MEMPHIS, Tenn. – It was a brazen and surprisingly long-lived scheme, authorities said, to help aspiring public school teachers cheat on the tests they must pass to prove they are qualified to lead their classrooms.
For 15 years, teachers in three Southern states paid Clarence Mumford Sr. -- himself a longtime educator -- to send someone else to take the tests in their place, authorities said. Each time, Mumford received a fee of between $1,500 and $3,000 to send one of his test ringers with fake identification to the Praxis exam. In return, his customers got a passing grade and began their careers as cheaters, according to federal prosecutors in Memphis.
And for 15 years those teachers taught students and got away with being incompetent to do so.
Think about that for a while.
In my professional life I've been personally involved in firing a number of people, and have tried to fire more. In some places firing people who should have never gotten their job is quite difficult; HR departments tend to be concerned about all sorts of things that go beyond job performance (like the color of someone's skin, for instance, and whether that person will claim "discrimination" and sue) all the time.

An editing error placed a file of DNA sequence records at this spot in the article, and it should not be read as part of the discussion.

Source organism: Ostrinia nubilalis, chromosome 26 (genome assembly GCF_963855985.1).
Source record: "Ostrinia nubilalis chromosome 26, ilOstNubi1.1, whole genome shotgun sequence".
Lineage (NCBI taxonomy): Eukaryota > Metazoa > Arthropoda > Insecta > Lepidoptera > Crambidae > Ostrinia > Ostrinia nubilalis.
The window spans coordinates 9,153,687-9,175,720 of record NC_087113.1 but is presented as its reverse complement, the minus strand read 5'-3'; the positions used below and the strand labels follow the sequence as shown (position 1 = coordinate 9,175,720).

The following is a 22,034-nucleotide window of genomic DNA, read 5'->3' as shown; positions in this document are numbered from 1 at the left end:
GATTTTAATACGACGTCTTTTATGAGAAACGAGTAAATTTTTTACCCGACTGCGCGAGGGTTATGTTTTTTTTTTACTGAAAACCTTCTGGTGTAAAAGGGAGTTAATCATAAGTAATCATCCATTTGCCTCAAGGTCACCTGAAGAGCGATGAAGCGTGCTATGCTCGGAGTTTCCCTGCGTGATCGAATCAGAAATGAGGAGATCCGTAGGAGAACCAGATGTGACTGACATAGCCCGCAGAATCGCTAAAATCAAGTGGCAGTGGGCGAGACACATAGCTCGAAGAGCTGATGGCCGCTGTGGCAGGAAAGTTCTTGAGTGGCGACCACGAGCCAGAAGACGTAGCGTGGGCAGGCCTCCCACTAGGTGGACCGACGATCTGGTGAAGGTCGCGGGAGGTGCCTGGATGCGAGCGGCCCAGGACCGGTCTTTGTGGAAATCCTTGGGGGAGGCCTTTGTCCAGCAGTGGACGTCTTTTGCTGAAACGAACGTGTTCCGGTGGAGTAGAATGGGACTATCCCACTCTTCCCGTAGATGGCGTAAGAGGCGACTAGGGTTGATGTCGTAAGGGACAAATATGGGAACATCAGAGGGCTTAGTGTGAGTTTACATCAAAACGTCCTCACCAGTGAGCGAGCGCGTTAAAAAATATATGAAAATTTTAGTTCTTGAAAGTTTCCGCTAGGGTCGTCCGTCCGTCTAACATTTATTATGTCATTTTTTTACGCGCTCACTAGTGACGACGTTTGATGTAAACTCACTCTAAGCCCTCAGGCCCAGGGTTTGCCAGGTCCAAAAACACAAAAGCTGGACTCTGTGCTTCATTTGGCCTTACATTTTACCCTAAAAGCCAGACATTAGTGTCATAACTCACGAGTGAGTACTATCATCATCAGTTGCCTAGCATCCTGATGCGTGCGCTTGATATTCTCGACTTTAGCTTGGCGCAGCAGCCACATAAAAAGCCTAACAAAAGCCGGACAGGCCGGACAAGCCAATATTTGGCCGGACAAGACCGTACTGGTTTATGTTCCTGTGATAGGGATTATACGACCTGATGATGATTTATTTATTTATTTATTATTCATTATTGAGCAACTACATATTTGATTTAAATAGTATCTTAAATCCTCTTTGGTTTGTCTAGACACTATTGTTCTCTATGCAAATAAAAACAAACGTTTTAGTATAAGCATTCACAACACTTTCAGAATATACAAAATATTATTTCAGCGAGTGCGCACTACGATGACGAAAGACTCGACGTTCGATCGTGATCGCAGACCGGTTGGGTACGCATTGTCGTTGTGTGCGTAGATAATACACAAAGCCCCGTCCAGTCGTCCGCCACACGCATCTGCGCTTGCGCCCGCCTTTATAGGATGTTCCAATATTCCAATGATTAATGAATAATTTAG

But in the teaching profession it's even worse. There we actually build into the system incentives for crap performance. We pass students that do not perform to grade and it is always their fault, never the responsibility of the teacher (and/or the curriculum that is completely and utterly full of crap -- aka "new math.")
Then we go even further and hand out awards claiming that every kid is "exceptional", turning their pretty little heads to mush with that crap. Sorry folks, but out of a population of 200 not all of them can be "exceptional"; if they are then they're ordinary.
Exceptional outcomes can and should be recognized. But this is not about making people "feel good", it is about recognizing when they are better than the benchmark -- notably so. That is, exceptional must mean exactly that.
The only thing "exceptional" about what happened here is that the crooks involved not only did it for 15 years, they got away with it, not only at the time of the test but forward as so-called "professionals", and were not fired for incompetence.
If that doesn't make you damned uncomfortable about the quality of the so-called "educators" in your school system that forcibly extracts their pay from you via taxes, well, you're not all that bright either.
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